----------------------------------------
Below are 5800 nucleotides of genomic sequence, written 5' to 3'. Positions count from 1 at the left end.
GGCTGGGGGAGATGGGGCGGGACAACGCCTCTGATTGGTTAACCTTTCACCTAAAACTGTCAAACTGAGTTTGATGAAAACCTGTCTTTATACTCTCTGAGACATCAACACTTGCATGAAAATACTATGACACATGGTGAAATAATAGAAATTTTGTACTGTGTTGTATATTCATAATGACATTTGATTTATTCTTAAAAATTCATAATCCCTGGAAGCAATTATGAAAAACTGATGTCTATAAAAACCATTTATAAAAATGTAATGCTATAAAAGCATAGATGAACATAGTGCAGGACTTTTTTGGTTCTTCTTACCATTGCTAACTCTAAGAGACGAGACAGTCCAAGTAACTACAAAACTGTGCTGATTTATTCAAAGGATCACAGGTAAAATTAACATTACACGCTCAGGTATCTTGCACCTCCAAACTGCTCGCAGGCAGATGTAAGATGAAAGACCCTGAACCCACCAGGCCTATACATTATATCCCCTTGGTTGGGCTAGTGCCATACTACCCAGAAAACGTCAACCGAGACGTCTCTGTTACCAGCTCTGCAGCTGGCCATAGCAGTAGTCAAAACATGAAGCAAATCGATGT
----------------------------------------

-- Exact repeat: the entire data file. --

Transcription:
Below are 5800 nucleotides of genomic sequence, written 5' to 3'. Positions count from 1 at the left end.
GGCTGGGGGAGATGGGGCGGGACAACGCCTCTGATTGGTTAACCTTTCACCTAAAACTGTCAAACTGAGTTTGATGAAAACCTGTCTTTATACTCTCTGAGACATCAACACTTGCATGAAAATACTATGACACATGGTGAAATAATAGAAATTTTGTACTGTGTTGTATATTCATAATGACATTTGATTTATTCTTAAAAATTCATAATCCCTGGAAGCAATTATGAAAAACTGATGTCTATAAAAACCATTTATAAAAATGTAATGCTATAAAAGCATAGATGAACATAGTGCAGGACTTTTTTGGTTCTTCTTACCATTGCTAACTCTAAGAGACGAGACAGTCCAAGTAACTACAAAACTGTGCTGATTTATTCAAAGGATCACAGGTAAAATTAACATTACACGCTCAGGTATCTTGCACCTCCAAACTGCTCGCAGGCAGATGTAAGATGAAAGACCCTGAACCCACCAGGCCTATACATTATATCCCCTTGGTTGGGCTAGTGCCATACTACCCAGAAAACGTCAACCGAGACGTCTCTGTTACCAGCTCTGCAGCTGGCCATAGCAGTAGTCAAAACATGAAGCAAATCGATGT